It is as simple as this: successful people think and talk about what they are creating, and unsuccessful people focus on and talk about what they’re lacking.

So how do you bridge that gap between wanting success and having your success? Let’s make an important distinction. You see, there is a big difference between “Wanting” and “Having” something.

Wanting: means lacking or absent. Deficient in some part, thing or aspect.

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Having: means to possess, to hold, to get, to receive, to experience.

You can have one OR the other, but not both at the same time with any particular object of your desire. You either have it or you don’t.

When it comes to your subconscious, if you’re focusing on the “wanting”, i.e. the not having, guess what, you will build stronger neural networks in your brain around the “wanting.” However, through the power of your subconscious mind, you can focus on the “having” as if it has already happened. Research has shown that your brain doesn’t know the difference between what you’re visualizing inside your mind versus what is happening out there in your reality.

This is a regular practice of elite athletes. They spend as much timing creating the internal mental imagery of their success playing out as they do actually physically practicing. This helps create both the neural pathways in their brain and the muscle memory to consistently deliver on that success.

Here are 10 “brain hack” steps for success that you can take to create your version of a happy life. Make these steps a regular habit, and you will be astonished at the results.

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Step 1: Decide exactly what you want to create and have

This is usually the biggest problem that people have. They don’t know what they want and then they’re surprised when they don’t get it.

Step 2: Write down your goal clearly in every technicolor detail

A goal that is not written down is merely a wish. When you write it down in full detail, you signal to your subconscious mind that you really want to accomplish this particular goal.

Step 3: Write your goal in simple, present tense words

…that a three year old can understand on a three-by-five index card and carry it with you. Read it each morning after you awake and just before you go to sleep.

Step 4: Backwards planning

See your goal achieved and identify all the steps required that it took to bring it to life. Making a list of all these steps intensifies your desire and deepens your belief that the attainment of the goal is already happening.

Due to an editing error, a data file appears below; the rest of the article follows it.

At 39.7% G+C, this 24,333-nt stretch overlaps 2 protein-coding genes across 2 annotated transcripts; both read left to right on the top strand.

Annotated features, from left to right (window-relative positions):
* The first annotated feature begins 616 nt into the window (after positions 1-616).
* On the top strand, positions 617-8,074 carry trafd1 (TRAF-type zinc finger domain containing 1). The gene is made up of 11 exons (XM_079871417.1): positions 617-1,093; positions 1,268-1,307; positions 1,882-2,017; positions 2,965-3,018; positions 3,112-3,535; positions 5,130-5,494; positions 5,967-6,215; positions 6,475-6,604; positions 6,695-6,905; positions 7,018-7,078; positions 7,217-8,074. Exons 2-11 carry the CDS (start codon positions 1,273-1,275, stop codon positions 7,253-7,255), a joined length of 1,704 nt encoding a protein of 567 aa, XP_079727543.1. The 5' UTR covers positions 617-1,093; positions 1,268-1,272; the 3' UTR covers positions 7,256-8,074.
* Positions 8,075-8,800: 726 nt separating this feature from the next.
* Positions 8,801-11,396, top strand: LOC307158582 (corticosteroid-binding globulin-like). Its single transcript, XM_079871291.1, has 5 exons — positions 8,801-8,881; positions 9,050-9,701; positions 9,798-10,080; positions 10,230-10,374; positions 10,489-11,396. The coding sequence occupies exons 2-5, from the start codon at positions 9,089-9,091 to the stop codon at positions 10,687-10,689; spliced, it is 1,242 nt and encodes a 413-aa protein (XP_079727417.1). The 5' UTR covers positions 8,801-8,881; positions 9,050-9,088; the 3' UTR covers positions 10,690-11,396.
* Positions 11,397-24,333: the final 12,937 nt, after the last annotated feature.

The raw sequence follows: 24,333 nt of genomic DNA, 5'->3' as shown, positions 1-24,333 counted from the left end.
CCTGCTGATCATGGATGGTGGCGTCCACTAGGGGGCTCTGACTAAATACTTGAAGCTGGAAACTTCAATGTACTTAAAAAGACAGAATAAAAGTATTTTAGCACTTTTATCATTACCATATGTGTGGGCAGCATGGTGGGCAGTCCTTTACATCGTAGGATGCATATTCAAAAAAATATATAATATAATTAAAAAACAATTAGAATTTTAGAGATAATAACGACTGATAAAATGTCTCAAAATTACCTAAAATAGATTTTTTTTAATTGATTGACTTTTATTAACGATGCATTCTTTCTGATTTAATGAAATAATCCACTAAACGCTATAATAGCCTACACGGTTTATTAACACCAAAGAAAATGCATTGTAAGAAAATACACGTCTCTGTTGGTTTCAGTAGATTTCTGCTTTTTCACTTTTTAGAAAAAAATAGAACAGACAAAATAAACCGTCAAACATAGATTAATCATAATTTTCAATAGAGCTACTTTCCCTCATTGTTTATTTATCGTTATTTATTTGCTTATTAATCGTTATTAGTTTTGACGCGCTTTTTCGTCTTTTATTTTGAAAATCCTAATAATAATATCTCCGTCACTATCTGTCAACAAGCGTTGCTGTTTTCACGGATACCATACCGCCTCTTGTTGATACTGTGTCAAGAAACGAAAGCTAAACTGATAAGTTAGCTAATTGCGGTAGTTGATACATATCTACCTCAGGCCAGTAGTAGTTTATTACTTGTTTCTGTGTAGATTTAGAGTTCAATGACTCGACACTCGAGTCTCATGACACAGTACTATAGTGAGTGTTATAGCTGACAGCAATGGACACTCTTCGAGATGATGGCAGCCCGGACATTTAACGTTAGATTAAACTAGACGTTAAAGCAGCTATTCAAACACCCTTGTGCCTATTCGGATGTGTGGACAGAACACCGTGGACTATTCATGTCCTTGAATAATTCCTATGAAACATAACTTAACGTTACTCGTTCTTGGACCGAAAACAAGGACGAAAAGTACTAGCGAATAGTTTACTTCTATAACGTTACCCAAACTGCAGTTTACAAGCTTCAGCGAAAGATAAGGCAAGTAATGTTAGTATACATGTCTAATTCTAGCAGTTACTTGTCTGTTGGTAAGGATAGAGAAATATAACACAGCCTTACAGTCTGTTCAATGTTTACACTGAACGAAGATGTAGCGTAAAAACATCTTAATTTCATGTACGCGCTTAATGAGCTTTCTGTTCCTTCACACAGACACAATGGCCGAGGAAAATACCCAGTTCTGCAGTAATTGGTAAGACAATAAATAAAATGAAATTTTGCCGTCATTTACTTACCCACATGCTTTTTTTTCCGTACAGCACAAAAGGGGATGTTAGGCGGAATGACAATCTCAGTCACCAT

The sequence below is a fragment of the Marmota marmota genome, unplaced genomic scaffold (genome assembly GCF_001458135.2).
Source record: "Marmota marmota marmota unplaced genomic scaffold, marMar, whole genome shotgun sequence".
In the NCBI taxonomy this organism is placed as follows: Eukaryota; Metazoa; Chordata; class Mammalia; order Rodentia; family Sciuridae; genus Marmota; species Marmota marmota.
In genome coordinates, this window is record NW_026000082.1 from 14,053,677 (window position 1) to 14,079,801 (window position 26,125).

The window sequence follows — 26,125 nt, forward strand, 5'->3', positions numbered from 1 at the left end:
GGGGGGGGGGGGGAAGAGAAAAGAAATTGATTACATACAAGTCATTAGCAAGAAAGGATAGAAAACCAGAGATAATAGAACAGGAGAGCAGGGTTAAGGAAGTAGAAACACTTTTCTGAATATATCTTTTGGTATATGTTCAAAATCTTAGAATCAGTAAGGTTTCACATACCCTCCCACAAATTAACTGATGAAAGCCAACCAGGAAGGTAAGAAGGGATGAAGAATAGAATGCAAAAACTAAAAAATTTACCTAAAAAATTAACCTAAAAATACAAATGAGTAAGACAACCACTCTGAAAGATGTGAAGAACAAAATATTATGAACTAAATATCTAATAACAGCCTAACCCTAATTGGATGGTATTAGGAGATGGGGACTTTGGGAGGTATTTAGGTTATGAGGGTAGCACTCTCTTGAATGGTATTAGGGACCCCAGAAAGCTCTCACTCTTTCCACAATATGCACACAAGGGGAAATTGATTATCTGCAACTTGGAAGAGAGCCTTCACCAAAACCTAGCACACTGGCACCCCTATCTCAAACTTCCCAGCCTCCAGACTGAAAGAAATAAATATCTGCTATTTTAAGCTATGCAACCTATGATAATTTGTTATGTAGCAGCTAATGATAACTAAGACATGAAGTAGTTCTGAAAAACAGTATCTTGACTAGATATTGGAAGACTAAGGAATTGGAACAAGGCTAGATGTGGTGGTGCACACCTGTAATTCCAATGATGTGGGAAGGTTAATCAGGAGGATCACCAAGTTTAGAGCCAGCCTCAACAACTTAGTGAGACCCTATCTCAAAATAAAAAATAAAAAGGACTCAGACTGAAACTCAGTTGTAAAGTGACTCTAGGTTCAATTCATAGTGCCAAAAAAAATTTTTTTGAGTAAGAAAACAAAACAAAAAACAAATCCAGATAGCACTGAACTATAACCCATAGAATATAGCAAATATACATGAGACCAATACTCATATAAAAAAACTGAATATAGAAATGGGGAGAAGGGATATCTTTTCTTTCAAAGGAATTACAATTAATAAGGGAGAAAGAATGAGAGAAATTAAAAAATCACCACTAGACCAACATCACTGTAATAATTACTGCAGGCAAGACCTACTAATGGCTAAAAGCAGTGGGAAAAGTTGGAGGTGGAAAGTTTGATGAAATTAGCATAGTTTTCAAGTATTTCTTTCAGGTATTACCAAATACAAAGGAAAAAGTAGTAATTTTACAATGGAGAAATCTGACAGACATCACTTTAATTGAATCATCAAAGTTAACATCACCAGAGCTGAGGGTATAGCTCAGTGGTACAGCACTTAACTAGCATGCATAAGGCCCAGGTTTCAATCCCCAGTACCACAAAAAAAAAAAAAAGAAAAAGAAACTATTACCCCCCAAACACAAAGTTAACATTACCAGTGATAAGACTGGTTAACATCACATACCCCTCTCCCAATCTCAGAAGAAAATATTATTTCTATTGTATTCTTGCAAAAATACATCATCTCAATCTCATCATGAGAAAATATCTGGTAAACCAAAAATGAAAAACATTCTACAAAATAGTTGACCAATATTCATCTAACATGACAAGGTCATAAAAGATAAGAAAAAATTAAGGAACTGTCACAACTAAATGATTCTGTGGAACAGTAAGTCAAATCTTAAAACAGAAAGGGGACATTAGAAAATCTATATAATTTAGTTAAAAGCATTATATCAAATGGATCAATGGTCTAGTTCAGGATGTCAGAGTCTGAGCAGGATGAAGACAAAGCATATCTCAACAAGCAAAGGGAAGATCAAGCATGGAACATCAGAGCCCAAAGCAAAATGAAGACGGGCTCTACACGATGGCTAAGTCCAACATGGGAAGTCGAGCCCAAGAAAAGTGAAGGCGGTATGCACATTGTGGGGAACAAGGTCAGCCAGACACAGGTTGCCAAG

Step 5: Resolve to take at least one step every day from one of the items on your list

Do something every day, even if it is just one baby step, that moves you toward your goal so you can maintain your momentum.

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Step 6: Visualize your goal repeatedly

See it in your mind’s eye as though it were already a reality. The more clear and vivid your mental picture of your goal, the faster it will come into your life.

Step 7: Feel the feeling of success as if your goal were realized at this very moment

Feel the emotion of happiness, satisfaction, and pleasure that you would have once you have achieved your goal. Visualize and feel this success for at least 20 seconds at a time.

Step 8: “Fake it till you make it!”

Confidently behave as if your subconscious mind was already bringing your goal into reality. Accept that you are moving toward your goal and it is moving toward you.

Step 9: Relax your mind

Take time to breathe, pray or mediate each day. Disengage the stress response and engage the relaxation response. A quiet state of mind allows your brain to access newly formed neural pathways.

Step 10: Release your goal to your subconscious mind

When you turn your goal over to the power of the universe and just get out of the way, you will always know the right actions to take at the right time.

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Starting today, try tapping into the incredible power of your subconscious mind.Start with just one goal or idea, and practice it continually until you succeed in achieving that goal. Make it a game and have fun with it! The more lightly you hold it, the easier it will be to achieve. By doing so, you will move from the “positive thinking” of the hopeful person to the “positive knowing” of the totally successful person.

Hit reply and let me know what you’re creating!

To your success!

Featured photo credit: use-your-brain-markgraf via mrg.bz